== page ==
http://steelcitywargaming.wordpress.com/

    #167823
    Avatar photoJim Webster
    Participant

    For solo play I do like the technique of looking at the map and working out sensible options for both sides.
    Then giving each side a die roll to decide which sensible option they chose.

    Then add in a third die roll, so for example, there might be a week of driving rain, so everybody is slowed down and off road movement effectively stops.

    See what that does to their ‘oh so clever’ plans 🙂

    https://jimssfnovelsandwargamerules.wordpress.com/

    #167845
    Avatar photoAndrew Beasley
    Participant

    I like the third dice ‘twist’ but find best laid plans can go so wrong without any outside interference 🙂 it’s taken me three weeks to flip through the 30 scenarios and fix on these TBH as I drifted and waffled so much I emulated an Oozlum bird more than once.  It would be great to be able to have options at each stage but I would just go into brain melt…

    I really need a set of scenarios laid out like a flow chart where the next game options depend on the result of the previous battles. GW used to publish them for 40K but it would take the rest of the year to plan it I think.

    The scenarios reasonably match the countryside around here but lacks the flow and troop management that a map campaign gives. It’s a good compromise for me at the moment as it’s a bit more structured than one off games and who knows Red may actually win all the games!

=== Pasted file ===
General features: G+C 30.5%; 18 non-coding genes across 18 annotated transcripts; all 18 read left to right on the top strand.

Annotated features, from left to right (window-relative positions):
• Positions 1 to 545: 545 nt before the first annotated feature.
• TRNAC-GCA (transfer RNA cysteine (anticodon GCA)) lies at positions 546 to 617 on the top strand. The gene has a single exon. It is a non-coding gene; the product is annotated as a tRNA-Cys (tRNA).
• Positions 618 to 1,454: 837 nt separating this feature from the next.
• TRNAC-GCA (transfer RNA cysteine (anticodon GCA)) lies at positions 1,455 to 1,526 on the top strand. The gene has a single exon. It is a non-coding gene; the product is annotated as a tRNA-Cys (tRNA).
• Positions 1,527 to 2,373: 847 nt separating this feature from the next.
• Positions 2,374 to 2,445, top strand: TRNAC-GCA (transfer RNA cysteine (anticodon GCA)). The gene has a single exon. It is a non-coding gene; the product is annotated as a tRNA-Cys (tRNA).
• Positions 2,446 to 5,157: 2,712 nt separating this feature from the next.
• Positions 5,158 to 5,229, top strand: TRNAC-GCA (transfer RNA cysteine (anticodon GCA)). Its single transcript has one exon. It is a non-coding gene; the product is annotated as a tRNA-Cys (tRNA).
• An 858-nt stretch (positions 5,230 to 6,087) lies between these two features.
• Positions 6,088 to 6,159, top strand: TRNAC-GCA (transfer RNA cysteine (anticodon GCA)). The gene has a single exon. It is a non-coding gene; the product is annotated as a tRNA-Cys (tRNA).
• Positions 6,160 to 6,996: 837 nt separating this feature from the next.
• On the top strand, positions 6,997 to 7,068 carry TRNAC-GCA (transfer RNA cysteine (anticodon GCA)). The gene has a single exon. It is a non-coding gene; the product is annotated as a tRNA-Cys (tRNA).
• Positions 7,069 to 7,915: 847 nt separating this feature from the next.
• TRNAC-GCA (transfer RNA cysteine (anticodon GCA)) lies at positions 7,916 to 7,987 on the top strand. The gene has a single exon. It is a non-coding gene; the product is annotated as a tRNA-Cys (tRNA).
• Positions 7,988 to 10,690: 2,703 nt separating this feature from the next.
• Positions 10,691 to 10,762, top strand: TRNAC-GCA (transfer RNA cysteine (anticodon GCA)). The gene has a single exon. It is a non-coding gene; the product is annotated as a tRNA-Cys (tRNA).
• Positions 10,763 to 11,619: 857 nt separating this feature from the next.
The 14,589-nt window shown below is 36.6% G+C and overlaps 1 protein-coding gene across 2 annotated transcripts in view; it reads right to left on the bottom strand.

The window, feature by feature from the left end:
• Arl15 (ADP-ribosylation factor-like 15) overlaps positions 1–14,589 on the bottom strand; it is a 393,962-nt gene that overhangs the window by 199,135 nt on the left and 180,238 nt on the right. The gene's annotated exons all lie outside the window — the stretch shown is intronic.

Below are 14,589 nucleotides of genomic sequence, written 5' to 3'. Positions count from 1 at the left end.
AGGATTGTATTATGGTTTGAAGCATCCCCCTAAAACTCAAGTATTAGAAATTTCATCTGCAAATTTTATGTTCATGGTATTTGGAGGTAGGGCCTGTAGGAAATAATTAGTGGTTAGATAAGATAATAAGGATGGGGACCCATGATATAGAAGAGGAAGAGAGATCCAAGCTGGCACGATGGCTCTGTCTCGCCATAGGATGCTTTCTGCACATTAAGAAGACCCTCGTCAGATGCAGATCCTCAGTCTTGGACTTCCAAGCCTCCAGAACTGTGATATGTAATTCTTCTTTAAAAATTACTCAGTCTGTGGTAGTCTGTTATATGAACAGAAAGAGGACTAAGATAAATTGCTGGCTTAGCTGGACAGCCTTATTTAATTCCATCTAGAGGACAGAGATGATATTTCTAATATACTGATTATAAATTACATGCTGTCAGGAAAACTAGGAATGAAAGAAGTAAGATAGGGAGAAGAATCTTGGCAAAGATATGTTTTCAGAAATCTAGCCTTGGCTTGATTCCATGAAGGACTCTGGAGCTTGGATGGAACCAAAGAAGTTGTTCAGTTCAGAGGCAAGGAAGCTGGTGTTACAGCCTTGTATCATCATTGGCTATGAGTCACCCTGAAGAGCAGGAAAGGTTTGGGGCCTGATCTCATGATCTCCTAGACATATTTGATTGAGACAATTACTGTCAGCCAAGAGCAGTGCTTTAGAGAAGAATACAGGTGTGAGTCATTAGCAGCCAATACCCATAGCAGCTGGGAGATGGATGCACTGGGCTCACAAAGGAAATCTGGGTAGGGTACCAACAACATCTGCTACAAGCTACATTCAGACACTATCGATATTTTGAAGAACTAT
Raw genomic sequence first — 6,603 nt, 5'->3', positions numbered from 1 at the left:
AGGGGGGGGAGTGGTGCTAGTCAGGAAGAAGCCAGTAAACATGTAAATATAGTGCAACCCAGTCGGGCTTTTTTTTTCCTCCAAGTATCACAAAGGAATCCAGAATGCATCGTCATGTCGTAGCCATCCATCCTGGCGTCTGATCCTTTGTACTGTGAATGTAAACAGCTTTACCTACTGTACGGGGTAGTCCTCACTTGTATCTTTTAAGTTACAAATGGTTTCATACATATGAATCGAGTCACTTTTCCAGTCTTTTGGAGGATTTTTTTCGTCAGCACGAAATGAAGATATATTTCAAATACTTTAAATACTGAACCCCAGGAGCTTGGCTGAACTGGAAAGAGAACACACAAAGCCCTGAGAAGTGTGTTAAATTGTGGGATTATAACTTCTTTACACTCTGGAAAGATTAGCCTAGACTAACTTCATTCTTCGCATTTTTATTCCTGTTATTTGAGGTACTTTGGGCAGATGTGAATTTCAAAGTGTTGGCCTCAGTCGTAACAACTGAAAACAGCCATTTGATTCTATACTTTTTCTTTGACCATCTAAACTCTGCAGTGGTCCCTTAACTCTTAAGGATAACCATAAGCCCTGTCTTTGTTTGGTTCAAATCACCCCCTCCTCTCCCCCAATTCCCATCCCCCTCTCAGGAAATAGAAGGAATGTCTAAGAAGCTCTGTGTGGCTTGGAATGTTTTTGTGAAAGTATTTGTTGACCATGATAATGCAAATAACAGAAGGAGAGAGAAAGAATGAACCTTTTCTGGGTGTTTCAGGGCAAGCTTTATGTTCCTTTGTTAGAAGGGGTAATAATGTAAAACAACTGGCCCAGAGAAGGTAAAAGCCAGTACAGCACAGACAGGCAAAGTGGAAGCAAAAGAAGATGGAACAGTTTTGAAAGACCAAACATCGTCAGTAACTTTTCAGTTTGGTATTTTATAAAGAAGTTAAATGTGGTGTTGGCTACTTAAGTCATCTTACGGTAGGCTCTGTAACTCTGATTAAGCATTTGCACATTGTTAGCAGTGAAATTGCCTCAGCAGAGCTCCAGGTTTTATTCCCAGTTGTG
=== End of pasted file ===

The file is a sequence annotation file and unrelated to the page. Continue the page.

It also forces encourages me to sort out a couple of boxes messing up a shelf and make a bit more felt terrain and that’s a great win even if the games are pants.

    #167848
    Avatar photoJim Webster
    Participant

    Onwards and upwards 🙂
    It’s whatever works for you that counts

    https://jimssfnovelsandwargamerules.wordpress.com/

    #167853
    Avatar photowillz
    Participant

    15p for an empty matchbox, hrummpphhhh in my day we would have a hand full of hot gravel for breakfast and walk twenty miles to pit for work😁.

    Excellent ideas, bargain for all those match boxes, I remember trying to build one in the 70’s but never got enough matchboxes.

    #167861
    Avatar photoAndrew Beasley
    Participant

    HOT gravel – you lucky person! We where grateful if we got that on Sunday and than that was only because the lord of the manors horse had left a steaming pile of you know what warming the gravel up!